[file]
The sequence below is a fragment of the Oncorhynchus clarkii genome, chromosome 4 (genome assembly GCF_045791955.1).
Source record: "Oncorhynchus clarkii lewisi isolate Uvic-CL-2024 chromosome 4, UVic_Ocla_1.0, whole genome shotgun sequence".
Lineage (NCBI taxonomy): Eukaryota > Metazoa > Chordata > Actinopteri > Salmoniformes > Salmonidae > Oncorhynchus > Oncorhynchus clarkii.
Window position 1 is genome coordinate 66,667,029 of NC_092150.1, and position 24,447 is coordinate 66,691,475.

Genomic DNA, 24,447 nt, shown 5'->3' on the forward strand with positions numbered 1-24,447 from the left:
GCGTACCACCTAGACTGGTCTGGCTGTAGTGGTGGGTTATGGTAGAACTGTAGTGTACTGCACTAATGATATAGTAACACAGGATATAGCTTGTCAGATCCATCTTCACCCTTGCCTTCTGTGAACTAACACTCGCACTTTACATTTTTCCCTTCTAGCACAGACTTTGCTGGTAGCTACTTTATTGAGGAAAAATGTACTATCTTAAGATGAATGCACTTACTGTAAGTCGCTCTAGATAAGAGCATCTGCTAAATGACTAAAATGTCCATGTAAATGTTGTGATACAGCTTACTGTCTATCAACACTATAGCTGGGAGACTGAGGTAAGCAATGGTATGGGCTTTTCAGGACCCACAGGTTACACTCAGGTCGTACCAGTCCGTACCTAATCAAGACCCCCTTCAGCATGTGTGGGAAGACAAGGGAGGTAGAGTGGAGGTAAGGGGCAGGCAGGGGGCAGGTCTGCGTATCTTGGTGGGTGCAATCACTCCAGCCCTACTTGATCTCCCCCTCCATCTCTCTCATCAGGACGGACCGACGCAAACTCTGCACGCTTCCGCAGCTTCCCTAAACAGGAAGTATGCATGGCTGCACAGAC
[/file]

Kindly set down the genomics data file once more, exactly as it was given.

The sequence below is a fragment of the Oncorhynchus clarkii genome, chromosome 4 (genome assembly GCF_045791955.1).
Source record: "Oncorhynchus clarkii lewisi isolate Uvic-CL-2024 chromosome 4, UVic_Ocla_1.0, whole genome shotgun sequence".
Lineage (NCBI taxonomy): Eukaryota > Metazoa > Chordata > Actinopteri > Salmoniformes > Salmonidae > Oncorhynchus > Oncorhynchus clarkii.
Window position 1 is genome coordinate 66,667,029 of NC_092150.1, and position 24,447 is coordinate 66,691,475.

Genomic DNA, 24,447 nt, shown 5'->3' on the forward strand with positions numbered 1-24,447 from the left:
GCGTACCACCTAGACTGGTCTGGCTGTAGTGGTGGGTTATGGTAGAACTGTAGTGTACTGCACTAATGATATAGTAACACAGGATATAGCTTGTCAGATCCATCTTCACCCTTGCCTTCTGTGAACTAACACTCGCACTTTACATTTTTCCCTTCTAGCACAGACTTTGCTGGTAGCTACTTTATTGAGGAAAAATGTACTATCTTAAGATGAATGCACTTACTGTAAGTCGCTCTAGATAAGAGCATCTGCTAAATGACTAAAATGTCCATGTAAATGTTGTGATACAGCTTACTGTCTATCAACACTATAGCTGGGAGACTGAGGTAAGCAATGGTATGGGCTTTTCAGGACCCACAGGTTACACTCAGGTCGTACCAGTCCGTACCTAATCAAGACCCCCTTCAGCATGTGTGGGAAGACAAGGGAGGTAGAGTGGAGGTAAGGGGCAGGCAGGGGGCAGGTCTGCGTATCTTGGTGGGTGCAATCACTCCAGCCCTACTTGATCTCCCCCTCCATCTCTCTCATCAGGACGGACCGACGCAAACTCTGCACGCTTCCGCAGCTTCCCTAAACAGGAAGTATGCATGGCTGCACAGAC